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Making Music with Friends - The Joys of Mentoring - Schubert and Our Time

I am so trilled that a lot of people did enjoy Market Square Concerts' Summermusic 2014 programs! It was really an extraordinary experience for musicians from Taiwan, Canada, Ukraine, Russia, Australia and US to make music together. Some of us have never played with each other or spoke any English, which made the cohesion of our ideas confirm to me once again that music is a language for things deeper than thoughts or words. I am also feeling really grateful to Market Square Concerts' board members for making musicians feel welcome in their homes and for many excellent meals shared by all of us. Performing on a new violin, made by one of my best friends, Leonid Ferents, has made this year’s Summermusic that much more special for me. It has been 22 years since we have made music together and a reunion was sweet. It is not often you get to perform with a fine violinist, who also makes his own instruments. Here is a sample of what his violins sound like in the Five Pieces for Two Violins and Piano by Shostakovich, which we have performed with Stuart Malina, Artistic Director of the HSO at the piano:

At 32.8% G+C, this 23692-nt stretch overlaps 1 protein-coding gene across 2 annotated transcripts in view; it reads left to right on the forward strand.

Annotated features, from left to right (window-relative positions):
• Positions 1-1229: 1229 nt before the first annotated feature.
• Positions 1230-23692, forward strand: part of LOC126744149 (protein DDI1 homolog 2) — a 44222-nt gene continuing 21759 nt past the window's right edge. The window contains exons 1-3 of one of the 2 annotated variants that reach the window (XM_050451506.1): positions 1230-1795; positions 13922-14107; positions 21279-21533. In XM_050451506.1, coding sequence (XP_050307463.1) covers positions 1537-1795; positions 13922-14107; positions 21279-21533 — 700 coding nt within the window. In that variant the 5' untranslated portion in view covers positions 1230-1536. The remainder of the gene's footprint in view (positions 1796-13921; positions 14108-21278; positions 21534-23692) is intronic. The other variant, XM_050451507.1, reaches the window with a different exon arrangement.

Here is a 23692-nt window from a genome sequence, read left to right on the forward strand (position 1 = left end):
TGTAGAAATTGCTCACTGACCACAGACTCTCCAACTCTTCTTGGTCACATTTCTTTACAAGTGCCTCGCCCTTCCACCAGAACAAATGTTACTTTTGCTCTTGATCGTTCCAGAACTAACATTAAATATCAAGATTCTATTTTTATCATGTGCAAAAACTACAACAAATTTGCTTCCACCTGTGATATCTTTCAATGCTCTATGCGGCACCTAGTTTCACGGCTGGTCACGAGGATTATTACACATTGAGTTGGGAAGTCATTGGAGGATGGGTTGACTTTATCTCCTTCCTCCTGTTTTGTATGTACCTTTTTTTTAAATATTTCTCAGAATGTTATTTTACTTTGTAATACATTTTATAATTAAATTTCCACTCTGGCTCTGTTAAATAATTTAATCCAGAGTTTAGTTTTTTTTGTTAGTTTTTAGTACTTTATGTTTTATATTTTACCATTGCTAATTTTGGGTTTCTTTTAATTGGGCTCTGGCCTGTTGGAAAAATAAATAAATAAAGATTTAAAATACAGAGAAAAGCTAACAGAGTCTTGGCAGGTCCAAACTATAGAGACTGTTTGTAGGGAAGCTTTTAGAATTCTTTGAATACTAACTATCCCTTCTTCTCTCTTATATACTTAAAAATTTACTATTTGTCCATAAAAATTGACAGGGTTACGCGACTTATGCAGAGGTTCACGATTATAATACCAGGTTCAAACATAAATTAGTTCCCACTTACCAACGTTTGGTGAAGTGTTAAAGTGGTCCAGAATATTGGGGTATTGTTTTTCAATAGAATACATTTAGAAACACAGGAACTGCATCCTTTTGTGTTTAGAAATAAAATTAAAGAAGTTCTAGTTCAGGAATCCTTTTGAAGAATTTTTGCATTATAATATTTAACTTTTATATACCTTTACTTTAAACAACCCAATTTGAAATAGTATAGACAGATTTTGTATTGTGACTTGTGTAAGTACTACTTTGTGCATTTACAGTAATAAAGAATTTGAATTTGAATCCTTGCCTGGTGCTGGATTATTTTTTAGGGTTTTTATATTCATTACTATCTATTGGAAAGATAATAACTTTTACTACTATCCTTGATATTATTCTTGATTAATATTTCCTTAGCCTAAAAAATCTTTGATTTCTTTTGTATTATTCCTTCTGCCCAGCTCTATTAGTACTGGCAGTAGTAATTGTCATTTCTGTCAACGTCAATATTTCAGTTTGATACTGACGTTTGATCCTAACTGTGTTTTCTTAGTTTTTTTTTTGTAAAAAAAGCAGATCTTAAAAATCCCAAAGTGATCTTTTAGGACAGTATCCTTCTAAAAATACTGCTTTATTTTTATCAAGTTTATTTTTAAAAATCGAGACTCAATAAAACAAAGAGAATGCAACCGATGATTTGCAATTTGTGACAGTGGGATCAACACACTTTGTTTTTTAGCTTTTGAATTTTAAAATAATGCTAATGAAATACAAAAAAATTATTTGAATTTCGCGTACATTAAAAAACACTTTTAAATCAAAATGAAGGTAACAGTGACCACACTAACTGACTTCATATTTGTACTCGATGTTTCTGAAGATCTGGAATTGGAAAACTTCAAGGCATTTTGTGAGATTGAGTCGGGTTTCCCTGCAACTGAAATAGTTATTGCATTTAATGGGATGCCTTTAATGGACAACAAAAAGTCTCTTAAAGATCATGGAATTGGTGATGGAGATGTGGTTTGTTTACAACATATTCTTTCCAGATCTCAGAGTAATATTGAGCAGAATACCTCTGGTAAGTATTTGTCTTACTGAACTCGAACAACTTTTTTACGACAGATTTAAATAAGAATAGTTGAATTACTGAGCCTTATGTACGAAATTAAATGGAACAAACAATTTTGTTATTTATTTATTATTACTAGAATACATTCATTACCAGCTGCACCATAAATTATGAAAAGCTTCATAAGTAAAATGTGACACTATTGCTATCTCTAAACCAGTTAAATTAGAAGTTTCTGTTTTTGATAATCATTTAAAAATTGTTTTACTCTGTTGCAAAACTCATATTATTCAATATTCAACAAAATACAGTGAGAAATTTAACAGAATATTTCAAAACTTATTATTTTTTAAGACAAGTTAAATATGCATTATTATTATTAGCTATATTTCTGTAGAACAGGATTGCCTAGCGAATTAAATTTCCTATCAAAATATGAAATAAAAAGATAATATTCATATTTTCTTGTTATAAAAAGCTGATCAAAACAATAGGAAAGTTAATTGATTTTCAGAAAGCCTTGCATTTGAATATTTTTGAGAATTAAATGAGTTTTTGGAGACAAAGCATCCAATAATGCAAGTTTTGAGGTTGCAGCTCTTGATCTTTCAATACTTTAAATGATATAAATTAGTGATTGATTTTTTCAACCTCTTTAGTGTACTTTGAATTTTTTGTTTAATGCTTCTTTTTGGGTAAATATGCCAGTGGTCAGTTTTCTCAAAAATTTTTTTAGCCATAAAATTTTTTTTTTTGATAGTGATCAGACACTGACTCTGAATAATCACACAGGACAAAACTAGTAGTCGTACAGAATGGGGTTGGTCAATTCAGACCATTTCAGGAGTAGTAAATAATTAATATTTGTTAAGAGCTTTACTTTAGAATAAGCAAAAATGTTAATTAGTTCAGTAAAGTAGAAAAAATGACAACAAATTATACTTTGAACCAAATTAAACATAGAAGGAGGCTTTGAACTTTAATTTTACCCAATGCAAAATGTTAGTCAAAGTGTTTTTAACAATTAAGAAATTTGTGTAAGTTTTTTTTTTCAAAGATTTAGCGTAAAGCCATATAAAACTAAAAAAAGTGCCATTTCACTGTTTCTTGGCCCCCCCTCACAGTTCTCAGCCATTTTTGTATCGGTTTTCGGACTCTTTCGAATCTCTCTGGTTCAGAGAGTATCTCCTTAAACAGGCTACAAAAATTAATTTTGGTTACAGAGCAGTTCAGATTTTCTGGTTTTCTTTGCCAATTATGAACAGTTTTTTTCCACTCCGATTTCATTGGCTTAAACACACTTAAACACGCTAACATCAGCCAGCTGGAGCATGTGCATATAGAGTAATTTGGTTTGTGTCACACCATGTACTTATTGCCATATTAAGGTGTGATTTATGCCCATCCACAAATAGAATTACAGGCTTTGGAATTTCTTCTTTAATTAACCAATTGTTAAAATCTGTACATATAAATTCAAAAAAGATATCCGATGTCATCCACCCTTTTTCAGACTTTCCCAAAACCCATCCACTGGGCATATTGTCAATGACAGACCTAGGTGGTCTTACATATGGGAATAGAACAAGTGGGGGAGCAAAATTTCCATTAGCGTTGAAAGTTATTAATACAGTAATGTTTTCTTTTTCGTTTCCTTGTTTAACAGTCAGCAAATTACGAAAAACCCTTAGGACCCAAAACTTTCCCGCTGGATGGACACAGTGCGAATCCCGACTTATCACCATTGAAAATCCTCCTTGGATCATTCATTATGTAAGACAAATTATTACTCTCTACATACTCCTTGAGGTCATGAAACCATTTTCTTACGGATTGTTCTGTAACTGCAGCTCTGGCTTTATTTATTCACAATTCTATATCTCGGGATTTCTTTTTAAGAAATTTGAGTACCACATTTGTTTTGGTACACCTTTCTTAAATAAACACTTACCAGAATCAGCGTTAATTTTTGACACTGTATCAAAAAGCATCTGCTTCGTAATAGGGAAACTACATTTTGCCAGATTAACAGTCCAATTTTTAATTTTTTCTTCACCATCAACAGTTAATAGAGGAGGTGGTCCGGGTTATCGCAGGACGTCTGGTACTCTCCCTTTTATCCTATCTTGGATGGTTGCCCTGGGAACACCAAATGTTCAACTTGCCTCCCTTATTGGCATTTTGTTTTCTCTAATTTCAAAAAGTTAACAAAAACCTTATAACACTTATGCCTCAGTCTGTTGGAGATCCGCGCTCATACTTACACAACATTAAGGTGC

Just few days after Summermusic, I jumped into the annual Chamber Music in Grantham festival. I found the level and enthusiasm of participants this year energizing and inspiring. As much as I enjoy performing great music, there are few things in life I find more gratifying than hearing students perform a piece as complex as Shostakovich String Quartet No. 3 after a week of coaching them. Here is the link to a recording of the Allegretto movement of the Shostakovich String Quartet No. 3 from the CMIG 2014 final concert on August 3 at the High Foundation Recital Hall, Messiah College performed by Joe DeAngelo & Noelle Torres, violins; Gregory Glessner, viola; and Mike Klucker, cello.

Looking at what I have coming up this week, I am suddenly struck by a realization that I am playing music by Schubert at a memorial service and a friend’s wedding in the same week. The “Death and the Maiden” title suddenly takes on a completely new meaning for me. I have, over the years, performed a dozen of Schubert’s chamber music works, and I always marveled at his ability to celebrate warmth and tenderness in the face of heartbreaking vulnerability of human condition. His ability to write music as terrifying at times as Shostakovich and as fragile as human benevolence makes him resonate unusually strongly for me in light of current events in the world. Seems like a century of horrors following the start of WWI hasn’t taught humanity enough about violence and its consequences…

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